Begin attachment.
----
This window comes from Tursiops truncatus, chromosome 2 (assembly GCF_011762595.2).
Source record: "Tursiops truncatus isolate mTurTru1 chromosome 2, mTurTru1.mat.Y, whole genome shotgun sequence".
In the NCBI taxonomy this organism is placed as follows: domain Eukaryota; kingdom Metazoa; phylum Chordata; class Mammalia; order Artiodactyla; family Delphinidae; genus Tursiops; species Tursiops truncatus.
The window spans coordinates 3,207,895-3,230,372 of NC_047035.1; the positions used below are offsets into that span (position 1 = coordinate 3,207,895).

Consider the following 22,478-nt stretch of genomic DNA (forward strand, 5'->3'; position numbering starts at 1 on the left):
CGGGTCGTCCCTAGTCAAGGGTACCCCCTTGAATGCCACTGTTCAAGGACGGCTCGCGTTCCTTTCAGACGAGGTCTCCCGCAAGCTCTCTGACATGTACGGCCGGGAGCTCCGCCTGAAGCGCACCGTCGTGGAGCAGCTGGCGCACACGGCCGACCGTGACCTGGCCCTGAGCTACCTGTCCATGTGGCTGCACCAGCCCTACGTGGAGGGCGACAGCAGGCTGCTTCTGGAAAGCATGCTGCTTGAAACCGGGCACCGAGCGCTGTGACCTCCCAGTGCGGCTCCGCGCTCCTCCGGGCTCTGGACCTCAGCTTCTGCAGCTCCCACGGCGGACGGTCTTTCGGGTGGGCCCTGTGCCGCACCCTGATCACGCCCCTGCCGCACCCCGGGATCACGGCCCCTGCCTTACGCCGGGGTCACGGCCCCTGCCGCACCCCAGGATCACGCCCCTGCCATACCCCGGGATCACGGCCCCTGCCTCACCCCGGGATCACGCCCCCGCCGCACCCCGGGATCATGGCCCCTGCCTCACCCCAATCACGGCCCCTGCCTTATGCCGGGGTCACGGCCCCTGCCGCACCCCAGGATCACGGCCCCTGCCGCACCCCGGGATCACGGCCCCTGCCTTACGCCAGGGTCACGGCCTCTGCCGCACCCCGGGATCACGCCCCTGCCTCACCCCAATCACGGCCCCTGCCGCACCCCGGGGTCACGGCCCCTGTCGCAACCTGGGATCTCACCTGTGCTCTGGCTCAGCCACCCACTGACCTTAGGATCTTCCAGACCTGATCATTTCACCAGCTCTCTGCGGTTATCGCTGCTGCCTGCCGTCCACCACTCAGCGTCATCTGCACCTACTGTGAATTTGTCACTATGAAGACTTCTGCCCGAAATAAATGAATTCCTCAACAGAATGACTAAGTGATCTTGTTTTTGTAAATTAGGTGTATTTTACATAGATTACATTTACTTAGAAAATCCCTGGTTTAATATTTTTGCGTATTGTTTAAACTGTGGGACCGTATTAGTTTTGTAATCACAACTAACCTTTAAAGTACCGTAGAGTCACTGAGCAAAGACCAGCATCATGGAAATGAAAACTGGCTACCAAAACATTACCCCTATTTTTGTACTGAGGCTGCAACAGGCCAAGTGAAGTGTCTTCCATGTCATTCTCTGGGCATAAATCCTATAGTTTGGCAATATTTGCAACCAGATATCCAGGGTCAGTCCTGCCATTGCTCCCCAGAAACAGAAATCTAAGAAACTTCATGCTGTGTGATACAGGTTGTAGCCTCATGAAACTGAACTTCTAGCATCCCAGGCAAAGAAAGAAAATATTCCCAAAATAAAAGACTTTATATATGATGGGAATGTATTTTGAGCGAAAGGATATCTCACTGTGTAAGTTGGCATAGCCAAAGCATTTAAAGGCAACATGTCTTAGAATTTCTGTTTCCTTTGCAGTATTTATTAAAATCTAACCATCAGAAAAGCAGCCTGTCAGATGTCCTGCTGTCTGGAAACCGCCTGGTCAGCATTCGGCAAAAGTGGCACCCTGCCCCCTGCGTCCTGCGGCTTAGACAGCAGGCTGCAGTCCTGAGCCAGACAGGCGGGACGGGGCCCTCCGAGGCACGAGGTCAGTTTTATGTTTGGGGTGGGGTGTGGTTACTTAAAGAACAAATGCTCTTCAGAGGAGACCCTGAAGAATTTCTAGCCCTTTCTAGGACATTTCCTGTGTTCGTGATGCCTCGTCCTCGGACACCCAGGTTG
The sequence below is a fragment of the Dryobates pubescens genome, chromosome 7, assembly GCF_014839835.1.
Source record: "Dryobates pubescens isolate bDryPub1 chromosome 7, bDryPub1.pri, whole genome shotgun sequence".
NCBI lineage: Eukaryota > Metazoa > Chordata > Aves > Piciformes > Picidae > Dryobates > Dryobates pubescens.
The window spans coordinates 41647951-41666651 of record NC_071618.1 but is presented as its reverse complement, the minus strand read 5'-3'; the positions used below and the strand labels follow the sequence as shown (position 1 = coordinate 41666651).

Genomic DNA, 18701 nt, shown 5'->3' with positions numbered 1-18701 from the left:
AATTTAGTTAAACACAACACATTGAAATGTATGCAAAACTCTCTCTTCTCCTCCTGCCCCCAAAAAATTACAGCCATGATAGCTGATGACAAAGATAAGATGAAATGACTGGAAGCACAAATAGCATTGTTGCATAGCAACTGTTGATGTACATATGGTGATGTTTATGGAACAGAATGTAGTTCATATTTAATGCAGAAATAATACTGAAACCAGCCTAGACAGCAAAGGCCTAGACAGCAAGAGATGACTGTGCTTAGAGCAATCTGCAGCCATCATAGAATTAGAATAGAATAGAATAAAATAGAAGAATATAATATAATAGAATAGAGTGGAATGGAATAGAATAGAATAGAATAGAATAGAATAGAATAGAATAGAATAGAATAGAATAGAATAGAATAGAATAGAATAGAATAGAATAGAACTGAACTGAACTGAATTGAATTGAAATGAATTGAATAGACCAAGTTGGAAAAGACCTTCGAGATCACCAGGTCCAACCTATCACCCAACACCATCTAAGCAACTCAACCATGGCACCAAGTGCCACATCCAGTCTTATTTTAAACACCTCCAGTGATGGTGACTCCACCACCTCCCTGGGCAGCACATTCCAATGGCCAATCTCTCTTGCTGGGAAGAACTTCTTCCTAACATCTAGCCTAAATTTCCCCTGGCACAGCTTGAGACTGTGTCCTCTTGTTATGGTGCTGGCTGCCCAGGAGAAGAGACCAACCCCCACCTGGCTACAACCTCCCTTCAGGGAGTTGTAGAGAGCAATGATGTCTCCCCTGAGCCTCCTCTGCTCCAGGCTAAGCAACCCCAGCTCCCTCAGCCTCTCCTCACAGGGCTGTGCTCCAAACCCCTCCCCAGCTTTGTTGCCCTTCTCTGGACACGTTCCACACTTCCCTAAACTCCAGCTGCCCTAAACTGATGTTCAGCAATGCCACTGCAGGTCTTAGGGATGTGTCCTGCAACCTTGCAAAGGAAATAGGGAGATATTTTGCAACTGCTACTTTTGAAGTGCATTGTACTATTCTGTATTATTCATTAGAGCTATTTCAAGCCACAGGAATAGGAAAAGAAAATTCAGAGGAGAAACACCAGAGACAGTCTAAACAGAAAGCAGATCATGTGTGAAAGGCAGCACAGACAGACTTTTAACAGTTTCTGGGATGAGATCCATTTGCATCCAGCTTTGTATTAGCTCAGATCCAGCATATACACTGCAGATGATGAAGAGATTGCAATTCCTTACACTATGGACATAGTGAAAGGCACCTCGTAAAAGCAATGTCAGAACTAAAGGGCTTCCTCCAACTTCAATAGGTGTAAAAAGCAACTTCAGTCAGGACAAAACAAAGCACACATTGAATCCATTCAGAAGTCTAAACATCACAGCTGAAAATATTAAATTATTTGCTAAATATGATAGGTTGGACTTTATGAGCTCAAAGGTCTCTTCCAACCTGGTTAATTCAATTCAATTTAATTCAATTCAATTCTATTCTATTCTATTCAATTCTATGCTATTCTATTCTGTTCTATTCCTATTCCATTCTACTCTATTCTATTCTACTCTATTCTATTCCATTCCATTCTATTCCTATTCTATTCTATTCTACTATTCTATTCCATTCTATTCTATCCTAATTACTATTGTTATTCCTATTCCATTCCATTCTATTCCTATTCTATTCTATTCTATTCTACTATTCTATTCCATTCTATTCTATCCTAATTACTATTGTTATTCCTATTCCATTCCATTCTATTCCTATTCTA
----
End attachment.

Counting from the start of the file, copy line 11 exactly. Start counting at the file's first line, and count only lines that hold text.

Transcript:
Genomic DNA, 18701 nt, shown 5'->3' with positions numbered 1-18701 from the left: